Simona Mitevska, a Macedonian AUBG alumna and currently a graduate student in Global Policy and Economics at UMaine, describes Orlina as a superwoman. “She has a busy full-time job, kids to take care of, and yet somehow she always manages to find time for all the international students who need her,” Simona says.

A thousand miles away from home, Simona didn’t feel homesick on big holidays because Orlina invited her to her home on Thanksgiving and Christmas. “The food she cooked and the atmosphere made me feel like I am home with my family,” Simona shares.

Simona recalls a time when she was studying for a difficult exam and didn’t have much time to cook and eat. Orlina stopped by with her daughter Lexi and brought a lot of homemade food — lutenica, kjofteta, beans and sarmi. “It made my day and gave me a lot of energy to study,” Simona says.

Her domestic nature made an impression on her now husband, whose first memory of her is pulling out a tray full of roasted chicken. They’ve been together since 2004 and have two kids, Aleksandra who is six, and Paul who is nine. Her husband, a Mainer who enjoys to hunt and fish, learned to speak Bulgarian. They got married in Maine but had a Bulgarian-style wedding with traditional Bulgarian food, music, and drinks. ”I feel like that stage of my life was like My Big Fat Greek Wedding [the movie]. We had so many cultural misunderstandings,” Orlina says.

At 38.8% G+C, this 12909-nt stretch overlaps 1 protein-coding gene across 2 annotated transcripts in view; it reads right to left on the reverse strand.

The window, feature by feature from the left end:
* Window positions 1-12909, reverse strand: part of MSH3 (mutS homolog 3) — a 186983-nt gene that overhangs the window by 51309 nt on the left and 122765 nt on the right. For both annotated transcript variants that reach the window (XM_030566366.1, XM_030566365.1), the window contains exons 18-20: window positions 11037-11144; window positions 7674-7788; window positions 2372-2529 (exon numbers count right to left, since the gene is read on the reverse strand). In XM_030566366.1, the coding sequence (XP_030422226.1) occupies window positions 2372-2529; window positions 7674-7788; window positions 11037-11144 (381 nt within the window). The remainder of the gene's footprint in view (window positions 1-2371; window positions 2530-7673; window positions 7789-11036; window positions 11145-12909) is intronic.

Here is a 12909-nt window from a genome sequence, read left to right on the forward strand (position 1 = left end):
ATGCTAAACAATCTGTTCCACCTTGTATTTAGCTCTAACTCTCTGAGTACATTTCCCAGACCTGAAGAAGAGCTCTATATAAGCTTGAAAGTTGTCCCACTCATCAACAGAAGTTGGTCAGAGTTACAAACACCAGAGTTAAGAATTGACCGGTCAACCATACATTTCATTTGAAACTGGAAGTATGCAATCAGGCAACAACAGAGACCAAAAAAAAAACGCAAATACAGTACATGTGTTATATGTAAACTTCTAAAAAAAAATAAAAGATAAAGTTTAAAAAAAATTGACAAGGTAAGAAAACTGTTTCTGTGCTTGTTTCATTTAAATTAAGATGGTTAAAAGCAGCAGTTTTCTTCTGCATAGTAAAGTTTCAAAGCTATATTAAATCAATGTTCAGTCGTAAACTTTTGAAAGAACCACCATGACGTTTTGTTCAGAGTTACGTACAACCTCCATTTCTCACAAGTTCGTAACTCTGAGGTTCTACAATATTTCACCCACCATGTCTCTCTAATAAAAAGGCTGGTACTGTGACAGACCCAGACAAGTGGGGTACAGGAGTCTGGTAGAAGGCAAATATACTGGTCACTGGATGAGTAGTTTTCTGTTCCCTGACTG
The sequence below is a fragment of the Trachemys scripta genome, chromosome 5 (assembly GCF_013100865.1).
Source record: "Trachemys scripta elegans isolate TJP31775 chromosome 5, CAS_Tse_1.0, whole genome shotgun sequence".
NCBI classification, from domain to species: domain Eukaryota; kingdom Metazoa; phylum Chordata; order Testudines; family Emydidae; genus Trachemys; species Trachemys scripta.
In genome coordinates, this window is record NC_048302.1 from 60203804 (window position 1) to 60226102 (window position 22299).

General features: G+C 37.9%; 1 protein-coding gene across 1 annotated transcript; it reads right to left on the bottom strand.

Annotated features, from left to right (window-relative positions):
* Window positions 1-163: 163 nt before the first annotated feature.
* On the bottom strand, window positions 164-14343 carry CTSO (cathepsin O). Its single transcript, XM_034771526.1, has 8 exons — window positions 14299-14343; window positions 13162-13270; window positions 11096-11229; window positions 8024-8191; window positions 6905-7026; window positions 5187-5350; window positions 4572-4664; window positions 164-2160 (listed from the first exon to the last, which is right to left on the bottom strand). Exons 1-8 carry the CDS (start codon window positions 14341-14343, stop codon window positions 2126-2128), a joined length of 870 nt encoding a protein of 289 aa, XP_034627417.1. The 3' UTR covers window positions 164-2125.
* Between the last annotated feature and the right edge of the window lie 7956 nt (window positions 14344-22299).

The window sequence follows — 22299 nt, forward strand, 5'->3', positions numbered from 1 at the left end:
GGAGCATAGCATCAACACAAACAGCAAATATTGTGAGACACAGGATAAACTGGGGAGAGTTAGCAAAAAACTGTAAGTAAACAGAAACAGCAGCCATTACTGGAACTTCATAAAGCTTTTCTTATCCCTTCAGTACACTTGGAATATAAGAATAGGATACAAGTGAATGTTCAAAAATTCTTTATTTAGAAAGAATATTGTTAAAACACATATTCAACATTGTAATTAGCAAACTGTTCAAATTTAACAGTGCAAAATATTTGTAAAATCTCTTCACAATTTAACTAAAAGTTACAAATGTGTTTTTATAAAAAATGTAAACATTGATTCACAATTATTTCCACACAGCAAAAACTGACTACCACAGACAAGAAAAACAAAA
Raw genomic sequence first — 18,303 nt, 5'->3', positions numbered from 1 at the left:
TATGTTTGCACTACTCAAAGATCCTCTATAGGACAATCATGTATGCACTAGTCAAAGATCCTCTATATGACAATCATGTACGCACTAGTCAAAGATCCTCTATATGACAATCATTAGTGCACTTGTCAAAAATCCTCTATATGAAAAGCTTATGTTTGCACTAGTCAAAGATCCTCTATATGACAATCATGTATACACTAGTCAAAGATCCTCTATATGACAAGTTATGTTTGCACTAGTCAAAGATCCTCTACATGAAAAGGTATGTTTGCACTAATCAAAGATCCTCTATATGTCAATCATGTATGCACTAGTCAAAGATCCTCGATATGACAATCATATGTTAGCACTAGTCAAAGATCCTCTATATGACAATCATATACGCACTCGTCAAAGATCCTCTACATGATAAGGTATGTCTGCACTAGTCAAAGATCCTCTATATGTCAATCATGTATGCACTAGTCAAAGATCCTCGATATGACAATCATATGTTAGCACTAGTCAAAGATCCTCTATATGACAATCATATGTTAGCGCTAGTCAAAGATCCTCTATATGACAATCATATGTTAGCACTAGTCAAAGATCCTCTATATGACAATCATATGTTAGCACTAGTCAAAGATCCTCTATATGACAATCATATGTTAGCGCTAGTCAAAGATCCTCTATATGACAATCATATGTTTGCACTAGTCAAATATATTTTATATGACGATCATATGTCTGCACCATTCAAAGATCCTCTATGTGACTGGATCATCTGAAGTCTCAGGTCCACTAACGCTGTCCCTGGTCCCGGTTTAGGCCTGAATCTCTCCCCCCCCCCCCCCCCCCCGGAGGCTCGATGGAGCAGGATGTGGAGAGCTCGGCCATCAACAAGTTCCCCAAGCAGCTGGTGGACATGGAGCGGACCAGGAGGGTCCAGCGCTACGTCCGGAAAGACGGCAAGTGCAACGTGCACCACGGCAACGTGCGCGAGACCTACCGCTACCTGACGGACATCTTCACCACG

Orlina shares that having an intercultural marriage is not easy. Everything has to be negotiated and there needs to be a lot of communication. It took them a long time to figure out they have different communication styles. Culturally speaking, Bulgarians tend to argue passionately, while Americans are rather reserved and try to avoid conflict.

Orlina’s mission to help and educate doesn’t stop when she steps out of her workplace. She is constantly trying to educate her kids and show them the world is not a fairy tale. She is teaching her young children about social inequality, slavery, European colonization, and the local history of Native Americans.

“I’m just trying to gently and kindly fill in the gaps in my kids’ education and prepare them to be globally aware, civic-minded people. It’s a lot of hard work. I’m using all of my knowledge to prepare them and set them up for success,” she says.

— — —

Simona Todorova graduated from the American University in Bulgaria in 2021 with a bachelor’s degree in Journalism. In 2020, she spent an exchange semester at the University of Maine and felt more than welcome by the community there.




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Simona Todorova

Simona Todorova

Simona is a storyteller, a fan of sad movies, and an aspiring journalist. She enjoys wine and offline interactions.